“What a nice coincidence that your ‘digital’ discussion in Leipzig takes place exactly 75 years since a British scientist, Alec Reeves, filed the first patent describing Pulse-Code Modulation in 1937. Within five years, in 1943, his invention had led to the first Digital Scrambled Speech Tx System, and by 1985 to the first 12-track mixer-recorder. And the rest, as they say, is History, and very exciting too!
I am pleased to say that by and large I agree with the views, the challenges and the reservations already expressed. I was lucky enough to experience the great advantages of digital recording and editing in the early nineties, and I certainly taste the offers of the likes of Radio Player, BBC iplayer etc...
Nothing perfect under the sun, and, like any other relatively new departure, the spread of Digital offers excitements along with some worries as has already been noted. I see no need to go over known ground, but I certainly hope that the marvellous facilities in recording, editing and compiling Radio Features, for instance, of exceptional sound quality won’t compromise the essential quality of content and production. I’m sure none of us would be interested in the radio equivalent of ‘fast food’, thank you very much! The customer we serve, the good, serious radio listener, deserves better.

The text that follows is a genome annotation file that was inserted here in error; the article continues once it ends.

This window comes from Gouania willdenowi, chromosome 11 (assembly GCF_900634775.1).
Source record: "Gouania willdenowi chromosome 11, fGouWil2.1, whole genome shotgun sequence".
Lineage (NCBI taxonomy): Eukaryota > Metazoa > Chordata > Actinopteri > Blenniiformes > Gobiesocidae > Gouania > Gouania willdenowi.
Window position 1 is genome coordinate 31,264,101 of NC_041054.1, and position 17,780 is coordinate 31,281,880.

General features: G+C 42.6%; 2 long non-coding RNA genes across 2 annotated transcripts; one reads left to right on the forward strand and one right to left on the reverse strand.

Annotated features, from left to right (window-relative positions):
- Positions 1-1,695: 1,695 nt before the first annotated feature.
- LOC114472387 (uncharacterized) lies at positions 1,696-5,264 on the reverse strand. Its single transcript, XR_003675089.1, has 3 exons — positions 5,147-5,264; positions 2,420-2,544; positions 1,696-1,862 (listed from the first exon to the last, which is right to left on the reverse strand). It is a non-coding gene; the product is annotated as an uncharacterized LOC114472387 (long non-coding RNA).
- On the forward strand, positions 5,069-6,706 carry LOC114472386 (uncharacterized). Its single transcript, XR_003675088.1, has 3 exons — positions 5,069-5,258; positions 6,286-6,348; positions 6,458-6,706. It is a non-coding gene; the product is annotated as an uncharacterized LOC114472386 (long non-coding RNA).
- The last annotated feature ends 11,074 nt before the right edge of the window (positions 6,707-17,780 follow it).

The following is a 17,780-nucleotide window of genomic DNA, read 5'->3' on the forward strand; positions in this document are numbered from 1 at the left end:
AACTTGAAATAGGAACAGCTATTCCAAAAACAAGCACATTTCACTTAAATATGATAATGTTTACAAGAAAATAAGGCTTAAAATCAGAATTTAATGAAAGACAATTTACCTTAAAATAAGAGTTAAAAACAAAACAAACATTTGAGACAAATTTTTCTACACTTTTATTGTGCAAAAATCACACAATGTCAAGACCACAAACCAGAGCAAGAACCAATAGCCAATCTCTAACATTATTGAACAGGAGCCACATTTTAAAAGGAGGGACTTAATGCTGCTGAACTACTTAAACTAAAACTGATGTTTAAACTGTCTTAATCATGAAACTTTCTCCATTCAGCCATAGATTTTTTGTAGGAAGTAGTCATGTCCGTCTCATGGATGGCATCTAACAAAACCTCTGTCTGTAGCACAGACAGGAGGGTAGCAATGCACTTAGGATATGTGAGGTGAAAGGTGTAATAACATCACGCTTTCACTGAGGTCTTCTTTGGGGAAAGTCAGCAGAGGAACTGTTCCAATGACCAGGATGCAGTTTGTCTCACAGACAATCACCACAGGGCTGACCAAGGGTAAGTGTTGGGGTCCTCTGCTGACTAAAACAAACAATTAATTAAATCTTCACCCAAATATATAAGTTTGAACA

I firmly believe that ideally in radio drama and Features 1+1=3; that, if you like, 2+2=5, or even 6! The structure, the juxtaposition of elements can create fleeting yet almost solid entities on the listener’s inner screen, and give him or her a rare insight or satisfaction. So, let’s be positive, try to solve practical questions of Rights, of length of time allotted to recording, production, editing etc. And, above all, let’s always do our personal best for the sake of our fellow-worker, the listener.
Sorry about the size of this Coconut, but do allow me to conclude with a few lines from something I wrote for another radio occasion.
The listener’s Computer-Brain,
- The world’s most wonderful machine -,
Enables him to bring to life
What’s only heard and never seen.
At its most brilliant, Radio is
A perfect form of Television;
It gives us sounds, silence and words,
And we ourselves supply our Vision.
Yes! Genuine Radio is at heart
A Visual Craft that’s life-enhancing.
A crafted piece of Radio
Can take a man or woman
To the essence, to the very heart
Of being alive, human."
John Theocharis, freelancer, United Kingdom